Welcome to Grand Rounds at Med-Source. In an effort to bring everyone back up to speed and welcome new students as summer comes to a close, the theme for this edition is "Back to School." I have received numerous excellent submissions and I hope you find the following both educational and entertaining.
We begin with an excellent editorial from Dr. Val Jones of Revolution Health who shares her perspective on pre-medical courses and their utility as applicable preparation for future physicians. Certainly the efficacy of certain basic science courses in preparing physicians for their future careers is debatable, however few would deny that clinical education is a mandatory component of medical school. The following posts provide insight into clinical education and the practice of medicine.
Speaking of education, can a quality continuing medical education be obtained online? Kim from Emergiblog is definitely an advocate. After obtaining her ASN the traditional way, Kim is currently earning her BSN online.
The ability to obtain a clinical degree online may be controversial, but the value of the internet in medical education as a whole is undeniable. Clinical Cases & Images Blog offers a succinct index of the major journals providing online audio content.
If you are more of a traditionalist, InsideSurgery.com is featuring an in depth interview with Dr. Charles J. Yeo, Chair of Surgery at Jefferson University. As Chair, Dr Yeo acts not only as a top pancreatic surgeon but also as an educator. In the interview he shares his insight into his personal and professional life, a great read for budding doctors and practicing health care professionals alike.
Shifting from the abdomen to the eye, we have two posts that fall into the realm of ophthalmology. First head over to Medicine for the Outdoors where Dr. Auerbach discusses the proper management of an acute eye injury. Next, read about national vision advocacy programs in a post by J.C. Jones of Healthline Connects.
Remaining anatomically at the head we have 3 more contributions. 1st, click over to the recent Podcast at Shrink Rap where Roy sheds some light on the current Mental Health Insurance Parity Legislation before the US congress, and reviews three recent articles from the American Journal of Psychiatry on the purported link between SSRIs and suicide.
2nd, Dr. Rob of Musings of a Distractible Mind presents the ever applicable and difficult situation of counseling obese patients in the office.
And 3rd, Terry of Everyday Nurse discusses the quandary facing the anesthesia practitioner performing a bedside intubation, and the eager apprentice who wants to give it a try.
For those eager to succeed both in intubation and beyond click over to The 3 A's of Success for Physicians from Tony Chen of Hospital Impact who offers a few words of advice in his entry.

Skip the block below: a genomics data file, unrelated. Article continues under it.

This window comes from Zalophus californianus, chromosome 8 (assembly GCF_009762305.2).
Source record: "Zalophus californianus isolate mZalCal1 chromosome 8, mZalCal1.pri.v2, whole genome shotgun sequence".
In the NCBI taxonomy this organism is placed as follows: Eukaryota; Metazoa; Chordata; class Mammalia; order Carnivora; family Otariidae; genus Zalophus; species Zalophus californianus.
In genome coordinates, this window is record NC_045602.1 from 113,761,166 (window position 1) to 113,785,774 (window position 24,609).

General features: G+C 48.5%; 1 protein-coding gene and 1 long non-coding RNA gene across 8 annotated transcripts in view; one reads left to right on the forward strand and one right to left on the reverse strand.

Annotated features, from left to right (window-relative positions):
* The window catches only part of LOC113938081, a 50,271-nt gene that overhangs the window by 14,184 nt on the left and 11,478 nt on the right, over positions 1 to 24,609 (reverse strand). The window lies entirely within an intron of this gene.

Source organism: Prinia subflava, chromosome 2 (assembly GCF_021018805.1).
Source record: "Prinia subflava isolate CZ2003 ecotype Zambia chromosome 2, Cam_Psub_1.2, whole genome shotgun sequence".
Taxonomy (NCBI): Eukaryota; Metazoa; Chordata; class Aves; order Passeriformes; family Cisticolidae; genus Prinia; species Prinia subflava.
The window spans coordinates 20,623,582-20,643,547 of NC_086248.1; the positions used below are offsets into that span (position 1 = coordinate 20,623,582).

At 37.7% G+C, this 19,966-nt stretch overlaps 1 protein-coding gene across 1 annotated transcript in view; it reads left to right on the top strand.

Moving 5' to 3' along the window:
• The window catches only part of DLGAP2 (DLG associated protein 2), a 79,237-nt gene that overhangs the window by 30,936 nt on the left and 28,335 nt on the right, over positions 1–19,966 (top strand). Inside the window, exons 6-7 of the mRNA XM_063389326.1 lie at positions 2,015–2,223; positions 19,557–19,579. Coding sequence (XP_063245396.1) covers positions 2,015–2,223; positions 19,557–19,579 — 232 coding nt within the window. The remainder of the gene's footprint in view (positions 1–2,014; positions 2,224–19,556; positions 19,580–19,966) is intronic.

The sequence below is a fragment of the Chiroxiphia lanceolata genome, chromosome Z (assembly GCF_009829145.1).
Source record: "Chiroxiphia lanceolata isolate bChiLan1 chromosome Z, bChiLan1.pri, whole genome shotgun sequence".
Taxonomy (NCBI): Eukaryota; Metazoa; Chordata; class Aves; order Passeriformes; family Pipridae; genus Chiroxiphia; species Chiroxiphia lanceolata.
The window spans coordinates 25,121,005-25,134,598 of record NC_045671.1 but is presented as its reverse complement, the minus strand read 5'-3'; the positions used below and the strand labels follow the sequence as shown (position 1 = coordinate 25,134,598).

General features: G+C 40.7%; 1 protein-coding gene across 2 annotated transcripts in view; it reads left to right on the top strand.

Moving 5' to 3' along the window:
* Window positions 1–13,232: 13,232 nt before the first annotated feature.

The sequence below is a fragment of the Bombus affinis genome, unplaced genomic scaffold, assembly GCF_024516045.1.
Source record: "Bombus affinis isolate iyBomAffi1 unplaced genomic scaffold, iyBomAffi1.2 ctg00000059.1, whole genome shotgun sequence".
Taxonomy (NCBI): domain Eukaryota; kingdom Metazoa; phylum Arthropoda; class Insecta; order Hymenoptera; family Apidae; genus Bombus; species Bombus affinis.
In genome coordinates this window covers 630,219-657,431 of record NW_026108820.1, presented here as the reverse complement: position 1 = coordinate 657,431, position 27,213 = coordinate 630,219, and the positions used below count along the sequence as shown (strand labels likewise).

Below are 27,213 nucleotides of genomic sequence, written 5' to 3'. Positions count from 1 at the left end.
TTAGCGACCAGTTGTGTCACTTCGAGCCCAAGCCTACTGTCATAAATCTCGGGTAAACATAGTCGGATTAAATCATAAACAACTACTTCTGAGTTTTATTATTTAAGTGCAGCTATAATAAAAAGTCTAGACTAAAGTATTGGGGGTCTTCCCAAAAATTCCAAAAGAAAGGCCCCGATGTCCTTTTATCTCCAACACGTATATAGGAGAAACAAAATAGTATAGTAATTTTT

Closing out the clinical education section is an entry entitled Just Imagine from Susan Palwick of Rickety Contrivances of Doing Good that illuminates the under-discussed topic of patients' feelings and reminds practitioners to retain their imagination and ability to put themselves in someone else's shoes.
We now switch gears to highlight entries which inform the medical community about the current state of affairs in medical news, innovations and research.
Amy Tenderich of Diabetes Mine discusses the progress towards a more user-friendly insulin pump.
Also highlighting new technology, Alvaro of Sharp Brains offers an overview of recently published and ongoing studies in the field of cognitive training aka "Brain Fitness".
Dr.Joshua Schwimmer of Tech Medicine discusses the new hyponatremia drug Valprisol.
Berci Meskó of Scienceroll presents an interview with Dr. Kevin Pho of Kevin, MD who discusses medical blogging and the current state of health care.
David Williams of MedTripInfo broaches the progressive topic of international health care coverage and medical tourism.
Just in case you missed the NYTimes article regarding Medicares decision to no longer cover hospital errors, Rita Schwab of MSSPNexus offers a brief summary.
In a post entitled Toys R not 4 Us, Bob Vineyard of Insure Blog touches on the major health and liability concerns growing out of the most recent recalls.
The following posts provide practical advice to pass along to you patients and address some prevalent public health issues.
ERNursery portrays the devastating effects of methamphetamine abuse.
For patients with back pain there are 2 submissions. The 1st from Jolie Bookspan of The Fitness Fixer addresses strategies to prevent back surgery, while the 2nd post from Dean Moyer of Rebuild Your Back entitled Medical School or Fraud Factory? An Inside Look at Chiropractic College indicates that maybe you should go to an a MD for your back pain?
Dr. Nancy Brown encourages Teen patients to head over to Teen Health 411 to add their input to help create a forum for pertinent topics.
Also for your teen patients heading off to college, here is a quick blurb from Tara Gidus of The Diet Dish on how to avoid the Freshman 15.
The final post of Grand Rounds 3.48 Back to School Edition from Dr. Bruce Campbell of Froedtert reflects upon commencement, which marks both an end and a beginning in an infinite jourey to acquiring knowledge.
This concludes volume 3, number 48. I hope you have found it to be an educational experience, and more importantly are enjoying the end of the summer (for those of you lucky enough to have some vacation time). Thank you to those who have submitted posts and to Nick Genes for maintaining Grand Rounds.
Next week's edition will be hosted by Rickety Contrivances of Doing Good, with a theme of narrative medince. Click here to submit your posts.